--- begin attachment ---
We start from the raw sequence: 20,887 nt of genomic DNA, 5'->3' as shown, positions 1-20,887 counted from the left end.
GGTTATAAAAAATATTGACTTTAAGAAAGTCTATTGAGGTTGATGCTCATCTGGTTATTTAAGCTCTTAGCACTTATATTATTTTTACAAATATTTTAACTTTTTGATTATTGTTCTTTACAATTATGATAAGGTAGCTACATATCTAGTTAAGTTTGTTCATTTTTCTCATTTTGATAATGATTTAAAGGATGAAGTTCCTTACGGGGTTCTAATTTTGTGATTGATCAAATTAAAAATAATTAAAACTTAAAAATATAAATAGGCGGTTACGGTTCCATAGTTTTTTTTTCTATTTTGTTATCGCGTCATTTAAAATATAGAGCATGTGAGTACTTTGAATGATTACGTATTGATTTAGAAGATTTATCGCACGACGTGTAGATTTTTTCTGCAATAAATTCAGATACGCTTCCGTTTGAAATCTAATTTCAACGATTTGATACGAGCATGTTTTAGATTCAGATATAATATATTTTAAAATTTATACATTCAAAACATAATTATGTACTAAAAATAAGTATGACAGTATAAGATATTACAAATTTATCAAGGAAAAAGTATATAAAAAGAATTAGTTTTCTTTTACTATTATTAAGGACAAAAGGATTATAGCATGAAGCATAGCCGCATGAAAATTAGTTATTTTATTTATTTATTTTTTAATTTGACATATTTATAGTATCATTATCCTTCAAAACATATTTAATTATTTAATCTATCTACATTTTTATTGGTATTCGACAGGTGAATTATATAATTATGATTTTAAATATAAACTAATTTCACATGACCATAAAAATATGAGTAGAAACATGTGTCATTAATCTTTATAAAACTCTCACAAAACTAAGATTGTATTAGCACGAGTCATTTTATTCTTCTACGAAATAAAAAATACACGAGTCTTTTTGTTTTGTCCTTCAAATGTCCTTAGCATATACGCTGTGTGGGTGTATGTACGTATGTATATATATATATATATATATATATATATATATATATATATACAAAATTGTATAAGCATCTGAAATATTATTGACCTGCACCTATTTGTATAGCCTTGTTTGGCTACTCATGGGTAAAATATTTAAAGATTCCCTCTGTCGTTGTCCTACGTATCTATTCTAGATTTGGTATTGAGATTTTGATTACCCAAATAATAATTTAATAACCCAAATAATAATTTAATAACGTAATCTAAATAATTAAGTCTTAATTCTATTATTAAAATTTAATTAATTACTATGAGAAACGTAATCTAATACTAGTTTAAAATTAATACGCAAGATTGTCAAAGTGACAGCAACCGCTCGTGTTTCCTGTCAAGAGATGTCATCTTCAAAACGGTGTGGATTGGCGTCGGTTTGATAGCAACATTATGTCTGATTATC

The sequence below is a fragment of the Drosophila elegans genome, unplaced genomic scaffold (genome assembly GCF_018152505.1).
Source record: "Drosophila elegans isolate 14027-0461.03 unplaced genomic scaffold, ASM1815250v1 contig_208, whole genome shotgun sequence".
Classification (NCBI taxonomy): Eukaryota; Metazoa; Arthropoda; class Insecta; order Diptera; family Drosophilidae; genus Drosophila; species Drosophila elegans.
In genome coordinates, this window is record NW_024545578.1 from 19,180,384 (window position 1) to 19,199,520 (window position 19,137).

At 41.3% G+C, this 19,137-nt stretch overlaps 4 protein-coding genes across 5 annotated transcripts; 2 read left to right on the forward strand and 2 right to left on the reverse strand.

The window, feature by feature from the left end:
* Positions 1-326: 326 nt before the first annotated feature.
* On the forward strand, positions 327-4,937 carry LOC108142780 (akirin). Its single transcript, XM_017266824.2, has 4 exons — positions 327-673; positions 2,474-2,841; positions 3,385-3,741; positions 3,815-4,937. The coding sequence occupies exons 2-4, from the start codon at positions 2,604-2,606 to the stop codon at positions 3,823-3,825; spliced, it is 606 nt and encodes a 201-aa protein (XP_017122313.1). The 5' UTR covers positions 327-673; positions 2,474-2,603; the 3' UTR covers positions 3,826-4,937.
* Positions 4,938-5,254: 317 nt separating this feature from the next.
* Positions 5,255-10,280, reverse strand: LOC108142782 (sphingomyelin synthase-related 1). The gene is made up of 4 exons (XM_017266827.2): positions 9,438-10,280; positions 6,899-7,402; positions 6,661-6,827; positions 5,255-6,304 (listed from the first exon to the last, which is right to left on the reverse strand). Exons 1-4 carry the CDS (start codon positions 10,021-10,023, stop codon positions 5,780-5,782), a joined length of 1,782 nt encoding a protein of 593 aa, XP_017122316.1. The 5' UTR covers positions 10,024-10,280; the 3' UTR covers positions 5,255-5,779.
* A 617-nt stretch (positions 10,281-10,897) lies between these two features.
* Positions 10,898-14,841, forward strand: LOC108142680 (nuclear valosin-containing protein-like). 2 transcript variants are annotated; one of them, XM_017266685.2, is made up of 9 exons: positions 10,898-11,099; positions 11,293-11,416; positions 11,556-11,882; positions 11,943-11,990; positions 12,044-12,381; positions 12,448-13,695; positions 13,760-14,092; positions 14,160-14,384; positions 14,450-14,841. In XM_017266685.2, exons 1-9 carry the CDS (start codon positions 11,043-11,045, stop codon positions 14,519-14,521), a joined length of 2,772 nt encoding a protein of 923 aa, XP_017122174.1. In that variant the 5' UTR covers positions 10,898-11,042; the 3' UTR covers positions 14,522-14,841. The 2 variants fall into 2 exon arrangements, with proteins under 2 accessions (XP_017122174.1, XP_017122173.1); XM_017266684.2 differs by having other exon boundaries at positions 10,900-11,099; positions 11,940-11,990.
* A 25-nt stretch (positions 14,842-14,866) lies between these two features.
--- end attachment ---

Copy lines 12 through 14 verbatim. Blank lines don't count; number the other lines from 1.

* Positions 5,255-10,280, reverse strand: LOC108142782 (sphingomyelin synthase-related 1). The gene is made up of 4 exons (XM_017266827.2): positions 9,438-10,280; positions 6,899-7,402; positions 6,661-6,827; positions 5,255-6,304 (listed from the first exon to the last, which is right to left on the reverse strand). Exons 1-4 carry the CDS (start codon positions 10,021-10,023, stop codon positions 5,780-5,782), a joined length of 1,782 nt encoding a protein of 593 aa, XP_017122316.1. The 5' UTR covers positions 10,024-10,280; the 3' UTR covers positions 5,255-5,779.
* A 617-nt stretch (positions 10,281-10,897) lies between these two features.
* Positions 10,898-14,841, forward strand: LOC108142680 (nuclear valosin-containing protein-like). 2 transcript variants are annotated; one of them, XM_017266685.2, is made up of 9 exons: positions 10,898-11,099; positions 11,293-11,416; positions 11,556-11,882; positions 11,943-11,990; positions 12,044-12,381; positions 12,448-13,695; positions 13,760-14,092; positions 14,160-14,384; positions 14,450-14,841. In XM_017266685.2, exons 1-9 carry the CDS (start codon positions 11,043-11,045, stop codon positions 14,519-14,521), a joined length of 2,772 nt encoding a protein of 923 aa, XP_017122174.1. In that variant the 5' UTR covers positions 10,898-11,042; the 3' UTR covers positions 14,522-14,841. The 2 variants fall into 2 exon arrangements, with proteins under 2 accessions (XP_017122174.1, XP_017122173.1); XM_017266684.2 differs by having other exon boundaries at positions 10,900-11,099; positions 11,940-11,990.